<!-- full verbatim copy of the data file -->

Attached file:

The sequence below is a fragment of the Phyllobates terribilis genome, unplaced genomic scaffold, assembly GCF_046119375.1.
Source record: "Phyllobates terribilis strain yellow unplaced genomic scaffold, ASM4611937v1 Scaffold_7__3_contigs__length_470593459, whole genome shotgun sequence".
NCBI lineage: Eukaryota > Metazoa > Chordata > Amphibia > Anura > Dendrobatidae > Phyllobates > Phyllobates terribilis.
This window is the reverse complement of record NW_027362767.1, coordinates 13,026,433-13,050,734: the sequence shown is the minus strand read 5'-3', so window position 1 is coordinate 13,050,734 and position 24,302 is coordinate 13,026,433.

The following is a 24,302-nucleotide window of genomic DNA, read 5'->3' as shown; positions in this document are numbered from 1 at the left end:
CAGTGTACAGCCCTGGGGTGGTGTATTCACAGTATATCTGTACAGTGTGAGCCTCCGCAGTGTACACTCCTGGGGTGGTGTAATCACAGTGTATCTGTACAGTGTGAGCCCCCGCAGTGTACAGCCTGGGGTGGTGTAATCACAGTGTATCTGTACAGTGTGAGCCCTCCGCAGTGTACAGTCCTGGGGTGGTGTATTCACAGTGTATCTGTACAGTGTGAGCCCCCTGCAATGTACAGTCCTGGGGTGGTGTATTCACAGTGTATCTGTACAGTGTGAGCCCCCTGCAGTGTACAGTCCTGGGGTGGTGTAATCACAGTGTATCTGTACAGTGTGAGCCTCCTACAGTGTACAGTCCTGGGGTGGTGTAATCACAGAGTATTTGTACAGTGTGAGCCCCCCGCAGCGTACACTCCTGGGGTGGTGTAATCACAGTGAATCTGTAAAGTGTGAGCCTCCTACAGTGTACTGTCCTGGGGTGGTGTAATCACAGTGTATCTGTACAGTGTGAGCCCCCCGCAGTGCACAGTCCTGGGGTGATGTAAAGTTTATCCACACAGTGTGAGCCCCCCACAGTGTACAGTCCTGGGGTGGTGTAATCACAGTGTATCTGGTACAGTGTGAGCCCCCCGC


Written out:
The sequence below is a fragment of the Phyllobates terribilis genome, unplaced genomic scaffold, assembly GCF_046119375.1.
Source record: "Phyllobates terribilis strain yellow unplaced genomic scaffold, ASM4611937v1 Scaffold_7__3_contigs__length_470593459, whole genome shotgun sequence".
NCBI lineage: Eukaryota > Metazoa > Chordata > Amphibia > Anura > Dendrobatidae > Phyllobates > Phyllobates terribilis.
This window is the reverse complement of record NW_027362767.1, coordinates 13,026,433-13,050,734: the sequence shown is the minus strand read 5'-3', so window position 1 is coordinate 13,050,734 and position 24,302 is coordinate 13,026,433.

The following is a 24,302-nucleotide window of genomic DNA, read 5'->3' as shown; positions in this document are numbered from 1 at the left end:
CAGTGTACAGCCCTGGGGTGGTGTATTCACAGTATATCTGTACAGTGTGAGCCTCCGCAGTGTACACTCCTGGGGTGGTGTAATCACAGTGTATCTGTACAGTGTGAGCCCCCGCAGTGTACAGCCTGGGGTGGTGTAATCACAGTGTATCTGTACAGTGTGAGCCCTCCGCAGTGTACAGTCCTGGGGTGGTGTATTCACAGTGTATCTGTACAGTGTGAGCCCCCTGCAATGTACAGTCCTGGGGTGGTGTATTCACAGTGTATCTGTACAGTGTGAGCCCCCTGCAGTGTACAGTCCTGGGGTGGTGTAATCACAGTGTATCTGTACAGTGTGAGCCTCCTACAGTGTACAGTCCTGGGGTGGTGTAATCACAGAGTATTTGTACAGTGTGAGCCCCCCGCAGCGTACACTCCTGGGGTGGTGTAATCACAGTGAATCTGTAAAGTGTGAGCCTCCTACAGTGTACTGTCCTGGGGTGGTGTAATCACAGTGTATCTGTACAGTGTGAGCCCCCCGCAGTGCACAGTCCTGGGGTGATGTAAAGTTTATCCACACAGTGTGAGCCCCCCACAGTGTACAGTCCTGGGGTGGTGTAATCACAGTGTATCTGGTACAGTGTGAGCCCCCCGC